New research indicates that acoustic stimulation of the brain may ease persistent symptoms in individuals who experienced mild traumatic brain injury (concussion) in the past.
The study, which is published in Annals of Clinical and Translational Neurology, included 106 military service members, veterans, or their spouses with persistent symptoms after mild traumatic brain injury 3 months to 10 years ago. Participants were randomized 1:1 to receive 10 sessions of engineered tones linked to brainwaves (intervention), or random engineered tones not linked to brainwaves (sham control). All participants rested comfortably in a zero-gravity chair in the dark with eyes closed and listened to the computer-generated tones via earbud-style headphones. The primary outcome was change in symptom scores, with secondary outcomes of heart rate variability and self-reported measures of sleep, mood, and anxiety.
Among all study participants, symptom scores clinically and statistically improved compared with baseline, with benefits largely sustained at 3 months and 6 months; however, there were no significant differences between the intervention and control groups. Similar patterns were observed for secondary outcomes.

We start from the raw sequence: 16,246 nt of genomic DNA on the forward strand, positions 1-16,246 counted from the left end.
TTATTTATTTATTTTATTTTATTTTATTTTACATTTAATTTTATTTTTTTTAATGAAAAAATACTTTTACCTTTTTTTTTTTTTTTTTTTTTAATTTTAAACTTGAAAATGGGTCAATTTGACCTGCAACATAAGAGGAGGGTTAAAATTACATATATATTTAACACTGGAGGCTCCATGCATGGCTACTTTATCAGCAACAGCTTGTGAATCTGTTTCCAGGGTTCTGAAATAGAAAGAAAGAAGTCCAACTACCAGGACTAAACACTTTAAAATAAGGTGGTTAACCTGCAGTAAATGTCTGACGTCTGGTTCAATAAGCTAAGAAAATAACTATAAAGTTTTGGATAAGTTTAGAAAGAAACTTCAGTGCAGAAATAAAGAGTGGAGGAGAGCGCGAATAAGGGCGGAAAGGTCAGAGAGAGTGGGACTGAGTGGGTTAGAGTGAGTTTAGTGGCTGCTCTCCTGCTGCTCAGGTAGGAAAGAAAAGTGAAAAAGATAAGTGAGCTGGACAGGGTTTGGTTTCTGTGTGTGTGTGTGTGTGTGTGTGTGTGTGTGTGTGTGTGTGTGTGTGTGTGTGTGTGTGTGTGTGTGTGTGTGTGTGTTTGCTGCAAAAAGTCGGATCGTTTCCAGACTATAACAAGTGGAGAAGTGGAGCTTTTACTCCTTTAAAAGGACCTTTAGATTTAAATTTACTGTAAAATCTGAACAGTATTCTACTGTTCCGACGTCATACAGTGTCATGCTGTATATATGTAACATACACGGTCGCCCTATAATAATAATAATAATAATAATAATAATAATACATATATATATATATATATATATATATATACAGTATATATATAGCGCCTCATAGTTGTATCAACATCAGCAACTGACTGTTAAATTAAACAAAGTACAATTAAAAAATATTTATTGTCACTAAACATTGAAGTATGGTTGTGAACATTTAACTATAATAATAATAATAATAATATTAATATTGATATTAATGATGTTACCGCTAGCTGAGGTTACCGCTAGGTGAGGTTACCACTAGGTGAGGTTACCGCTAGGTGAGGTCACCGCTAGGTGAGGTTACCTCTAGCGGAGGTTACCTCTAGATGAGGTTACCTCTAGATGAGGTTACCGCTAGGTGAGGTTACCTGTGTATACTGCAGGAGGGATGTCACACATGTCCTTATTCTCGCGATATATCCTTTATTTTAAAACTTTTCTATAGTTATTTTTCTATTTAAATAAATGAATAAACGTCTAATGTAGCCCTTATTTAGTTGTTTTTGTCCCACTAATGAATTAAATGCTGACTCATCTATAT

The results indicate that although acoustic stimulation is associated with marked improvement in postconcussive symptoms, listening to acoustic stimulation based on brain electrical activity, as it was delivered in this study, may not improve symptoms, brain function, or heart rate variability more than randomly generated, computer engineered acoustic stimulation.
“Postconcussive symptoms have proven very difficult to treat, and the degree of improvement seen in this study is virtually unheard of, though further research is needed to identify what elements are key to its success,” said corresponding author Michael J. Roy, MD, MPH, of Uniformed Services University and the Walter Reed National Military Medical Center, in Bethesda.